The new INDIGO subsea cable linking Singapore, Indonesia and Australia has completed commissioning and is ready for use.
The INDIGO consortium – consisting of Google, Indonesia's Indosat Ooredoo, Singtel, and Australia's SubPartners and Telstra – are now able to leverage the new cable system to enable capacity increases on demand.
The 9,200km INDIGO cable system can support a capacity of up to 36Tbps. It consists of the 4,600km INDIGO West cable between Singapore in Indonesia and Perth on the west coast of Australia with a branching unit to Jakarta, and the 4,600km INDIGO Central cable between Perth and Sydney on the east coast of Australia.
INDIGO uses new spectrum sharing technology which will allow consortium members to each independently manage capacity on the cable.
Alcatel Submarine Networks built the new cable system under an agreement reached with the consortium members in April 2017.
“The development of the INDIGO cable system strengthens the link between our Australian network and the fast-growing South East Asian markets and will deliver our customers faster connectivity and dramatically improved reliability,” Telstra head of international Oliver Camplin-Warner said.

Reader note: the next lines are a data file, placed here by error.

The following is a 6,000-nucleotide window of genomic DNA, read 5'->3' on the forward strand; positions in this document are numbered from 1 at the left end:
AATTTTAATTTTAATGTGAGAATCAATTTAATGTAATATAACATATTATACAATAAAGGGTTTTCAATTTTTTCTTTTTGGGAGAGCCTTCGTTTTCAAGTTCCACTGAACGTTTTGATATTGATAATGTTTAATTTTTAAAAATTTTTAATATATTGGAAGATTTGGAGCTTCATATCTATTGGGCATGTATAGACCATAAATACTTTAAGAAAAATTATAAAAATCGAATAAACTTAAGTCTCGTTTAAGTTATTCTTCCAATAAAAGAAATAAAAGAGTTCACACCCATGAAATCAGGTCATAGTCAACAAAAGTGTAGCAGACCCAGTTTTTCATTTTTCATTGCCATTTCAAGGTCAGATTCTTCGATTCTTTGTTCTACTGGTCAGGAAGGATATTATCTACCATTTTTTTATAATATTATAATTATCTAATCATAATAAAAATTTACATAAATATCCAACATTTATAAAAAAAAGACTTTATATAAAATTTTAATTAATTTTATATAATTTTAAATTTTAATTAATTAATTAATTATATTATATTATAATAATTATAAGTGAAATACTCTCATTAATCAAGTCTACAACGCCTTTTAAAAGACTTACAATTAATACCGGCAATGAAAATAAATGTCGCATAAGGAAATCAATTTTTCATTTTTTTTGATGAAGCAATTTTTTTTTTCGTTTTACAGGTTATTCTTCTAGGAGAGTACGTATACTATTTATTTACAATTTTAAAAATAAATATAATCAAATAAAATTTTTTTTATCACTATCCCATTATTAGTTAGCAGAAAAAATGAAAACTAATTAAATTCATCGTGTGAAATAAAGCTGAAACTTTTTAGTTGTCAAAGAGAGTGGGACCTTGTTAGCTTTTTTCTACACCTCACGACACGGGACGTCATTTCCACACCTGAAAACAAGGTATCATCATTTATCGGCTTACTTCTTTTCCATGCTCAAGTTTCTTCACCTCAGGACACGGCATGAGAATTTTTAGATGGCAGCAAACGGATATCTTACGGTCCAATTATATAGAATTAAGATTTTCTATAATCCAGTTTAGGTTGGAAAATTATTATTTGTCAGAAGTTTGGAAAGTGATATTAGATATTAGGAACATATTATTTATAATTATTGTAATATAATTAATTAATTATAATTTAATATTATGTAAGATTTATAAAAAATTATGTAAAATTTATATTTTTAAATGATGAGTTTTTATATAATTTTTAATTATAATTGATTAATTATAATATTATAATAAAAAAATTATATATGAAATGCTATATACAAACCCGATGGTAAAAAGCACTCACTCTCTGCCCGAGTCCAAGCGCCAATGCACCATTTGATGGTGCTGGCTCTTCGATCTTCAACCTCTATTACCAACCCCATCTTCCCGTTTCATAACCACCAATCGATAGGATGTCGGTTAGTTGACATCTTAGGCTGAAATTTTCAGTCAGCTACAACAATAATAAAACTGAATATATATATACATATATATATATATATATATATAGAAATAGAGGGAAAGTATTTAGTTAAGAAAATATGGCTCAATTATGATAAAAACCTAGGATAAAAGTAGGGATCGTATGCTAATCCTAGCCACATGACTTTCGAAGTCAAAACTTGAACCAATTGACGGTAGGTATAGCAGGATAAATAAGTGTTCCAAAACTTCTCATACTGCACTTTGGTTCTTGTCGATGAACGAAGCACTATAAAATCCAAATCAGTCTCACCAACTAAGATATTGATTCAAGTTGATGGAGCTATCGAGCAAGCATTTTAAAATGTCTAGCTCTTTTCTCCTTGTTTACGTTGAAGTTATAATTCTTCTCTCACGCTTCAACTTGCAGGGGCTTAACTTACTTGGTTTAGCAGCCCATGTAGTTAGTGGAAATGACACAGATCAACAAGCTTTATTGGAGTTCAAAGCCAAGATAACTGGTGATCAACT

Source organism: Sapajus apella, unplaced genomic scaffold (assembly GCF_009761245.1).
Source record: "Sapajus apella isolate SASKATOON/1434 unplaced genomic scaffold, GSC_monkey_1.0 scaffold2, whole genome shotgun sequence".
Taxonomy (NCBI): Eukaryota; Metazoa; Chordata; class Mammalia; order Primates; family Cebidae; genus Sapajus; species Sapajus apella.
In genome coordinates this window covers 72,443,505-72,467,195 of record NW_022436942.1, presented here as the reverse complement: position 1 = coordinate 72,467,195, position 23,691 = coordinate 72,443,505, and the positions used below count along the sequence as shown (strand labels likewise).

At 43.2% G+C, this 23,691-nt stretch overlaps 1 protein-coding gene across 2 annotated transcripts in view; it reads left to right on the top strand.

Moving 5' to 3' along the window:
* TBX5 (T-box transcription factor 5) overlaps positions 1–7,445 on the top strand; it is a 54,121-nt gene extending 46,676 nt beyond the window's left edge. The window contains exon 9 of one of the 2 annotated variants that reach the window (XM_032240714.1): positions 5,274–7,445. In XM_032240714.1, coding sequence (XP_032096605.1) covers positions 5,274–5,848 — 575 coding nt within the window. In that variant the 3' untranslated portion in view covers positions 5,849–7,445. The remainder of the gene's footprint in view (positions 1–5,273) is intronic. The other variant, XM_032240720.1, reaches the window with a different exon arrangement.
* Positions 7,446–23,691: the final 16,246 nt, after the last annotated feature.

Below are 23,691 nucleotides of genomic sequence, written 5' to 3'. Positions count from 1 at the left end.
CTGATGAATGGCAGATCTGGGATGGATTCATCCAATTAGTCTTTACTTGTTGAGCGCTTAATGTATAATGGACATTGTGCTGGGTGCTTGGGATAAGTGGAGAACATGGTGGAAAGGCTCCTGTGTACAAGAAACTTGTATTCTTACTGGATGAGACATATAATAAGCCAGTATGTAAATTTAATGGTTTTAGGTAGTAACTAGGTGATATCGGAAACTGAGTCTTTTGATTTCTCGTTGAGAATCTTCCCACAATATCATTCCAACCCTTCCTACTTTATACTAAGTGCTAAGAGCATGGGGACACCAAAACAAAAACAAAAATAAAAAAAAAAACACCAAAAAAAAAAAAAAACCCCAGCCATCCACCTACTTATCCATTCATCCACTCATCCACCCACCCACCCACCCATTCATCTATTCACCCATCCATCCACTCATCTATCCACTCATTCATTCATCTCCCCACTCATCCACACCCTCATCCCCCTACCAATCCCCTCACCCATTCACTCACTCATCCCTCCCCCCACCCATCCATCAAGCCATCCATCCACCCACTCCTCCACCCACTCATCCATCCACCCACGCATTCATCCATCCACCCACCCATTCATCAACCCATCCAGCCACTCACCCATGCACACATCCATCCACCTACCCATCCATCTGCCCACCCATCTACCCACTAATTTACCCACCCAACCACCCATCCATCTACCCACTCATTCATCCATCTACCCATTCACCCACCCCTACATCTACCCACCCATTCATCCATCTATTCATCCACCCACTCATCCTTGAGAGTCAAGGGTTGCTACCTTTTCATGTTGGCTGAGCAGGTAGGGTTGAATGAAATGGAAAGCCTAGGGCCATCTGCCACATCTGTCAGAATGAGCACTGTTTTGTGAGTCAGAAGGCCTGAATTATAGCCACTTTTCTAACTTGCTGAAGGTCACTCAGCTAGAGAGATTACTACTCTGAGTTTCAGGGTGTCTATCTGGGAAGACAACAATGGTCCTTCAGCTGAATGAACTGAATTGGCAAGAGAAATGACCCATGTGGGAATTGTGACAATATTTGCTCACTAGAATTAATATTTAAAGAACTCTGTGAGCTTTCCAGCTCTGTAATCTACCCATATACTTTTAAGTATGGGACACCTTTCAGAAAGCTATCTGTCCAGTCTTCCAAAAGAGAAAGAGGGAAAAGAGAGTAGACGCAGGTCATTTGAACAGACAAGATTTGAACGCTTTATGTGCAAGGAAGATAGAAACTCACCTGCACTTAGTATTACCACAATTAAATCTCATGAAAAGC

Bandwidth demand between Asia and Australia is predicted to reach 75Tbps by 2025, TeleGeography predicts.
“As South East Asia and Australia become increasingly interconnected, a high-speed and robust connectivity infrastructure plays a critical role in catalyzing the development of digital economies across the regions,” Singtel VP of carrier services Ooi Seng Keat said.
“The completion of INDIGO will accelerate the roll-out of next-generation technologies that rely on low latency and high-bandwidth connectivity such as high-definition video, autonomous vehicles, Internet of Things and robotics applications.”
As well as its domestic operations in Singapore, Singtel is the 100% owner of major Australian operator Optus.